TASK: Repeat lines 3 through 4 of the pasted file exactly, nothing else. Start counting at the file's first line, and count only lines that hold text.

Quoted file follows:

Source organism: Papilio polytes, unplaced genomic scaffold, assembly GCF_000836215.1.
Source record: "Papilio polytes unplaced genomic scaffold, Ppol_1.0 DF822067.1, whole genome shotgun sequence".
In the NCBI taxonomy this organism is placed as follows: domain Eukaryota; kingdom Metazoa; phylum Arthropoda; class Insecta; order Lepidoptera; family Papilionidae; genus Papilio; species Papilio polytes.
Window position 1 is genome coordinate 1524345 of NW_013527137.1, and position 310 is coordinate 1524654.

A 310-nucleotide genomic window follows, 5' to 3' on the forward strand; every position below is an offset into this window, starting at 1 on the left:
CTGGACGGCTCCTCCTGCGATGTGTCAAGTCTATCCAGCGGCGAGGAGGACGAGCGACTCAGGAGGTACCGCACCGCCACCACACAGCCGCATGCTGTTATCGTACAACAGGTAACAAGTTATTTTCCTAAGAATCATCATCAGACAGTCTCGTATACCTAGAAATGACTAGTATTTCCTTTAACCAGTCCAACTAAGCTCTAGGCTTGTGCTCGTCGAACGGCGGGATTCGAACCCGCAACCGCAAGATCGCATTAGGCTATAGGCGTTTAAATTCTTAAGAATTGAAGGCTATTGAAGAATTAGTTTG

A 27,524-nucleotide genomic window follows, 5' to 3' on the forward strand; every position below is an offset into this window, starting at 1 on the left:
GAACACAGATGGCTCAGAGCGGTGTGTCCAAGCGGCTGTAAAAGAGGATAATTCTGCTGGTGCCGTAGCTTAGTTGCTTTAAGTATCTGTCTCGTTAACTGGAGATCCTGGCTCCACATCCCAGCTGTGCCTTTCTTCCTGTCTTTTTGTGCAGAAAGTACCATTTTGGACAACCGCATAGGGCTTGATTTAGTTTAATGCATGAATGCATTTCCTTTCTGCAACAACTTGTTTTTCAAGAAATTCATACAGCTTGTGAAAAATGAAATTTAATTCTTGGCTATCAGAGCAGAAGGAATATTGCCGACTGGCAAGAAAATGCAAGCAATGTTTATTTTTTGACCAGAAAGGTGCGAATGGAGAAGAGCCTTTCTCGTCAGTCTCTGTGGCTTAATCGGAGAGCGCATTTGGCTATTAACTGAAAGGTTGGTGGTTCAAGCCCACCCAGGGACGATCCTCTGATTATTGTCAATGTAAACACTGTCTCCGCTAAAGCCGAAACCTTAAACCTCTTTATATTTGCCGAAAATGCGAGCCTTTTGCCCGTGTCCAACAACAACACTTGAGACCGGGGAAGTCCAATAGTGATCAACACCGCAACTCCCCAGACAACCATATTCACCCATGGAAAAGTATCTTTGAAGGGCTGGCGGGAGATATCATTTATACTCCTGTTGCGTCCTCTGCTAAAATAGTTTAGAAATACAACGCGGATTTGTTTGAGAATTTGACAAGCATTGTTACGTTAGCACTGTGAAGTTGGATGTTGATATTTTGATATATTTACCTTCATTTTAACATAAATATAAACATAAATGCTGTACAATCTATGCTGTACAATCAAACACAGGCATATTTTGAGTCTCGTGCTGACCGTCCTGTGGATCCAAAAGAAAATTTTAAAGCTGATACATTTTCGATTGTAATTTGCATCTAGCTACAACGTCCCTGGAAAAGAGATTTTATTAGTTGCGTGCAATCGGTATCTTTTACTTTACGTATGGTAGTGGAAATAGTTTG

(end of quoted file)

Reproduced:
In the NCBI taxonomy this organism is placed as follows: domain Eukaryota; kingdom Metazoa; phylum Arthropoda; class Insecta; order Lepidoptera; family Papilionidae; genus Papilio; species Papilio polytes.
Window position 1 is genome coordinate 1524345 of NW_013527137.1, and position 310 is coordinate 1524654.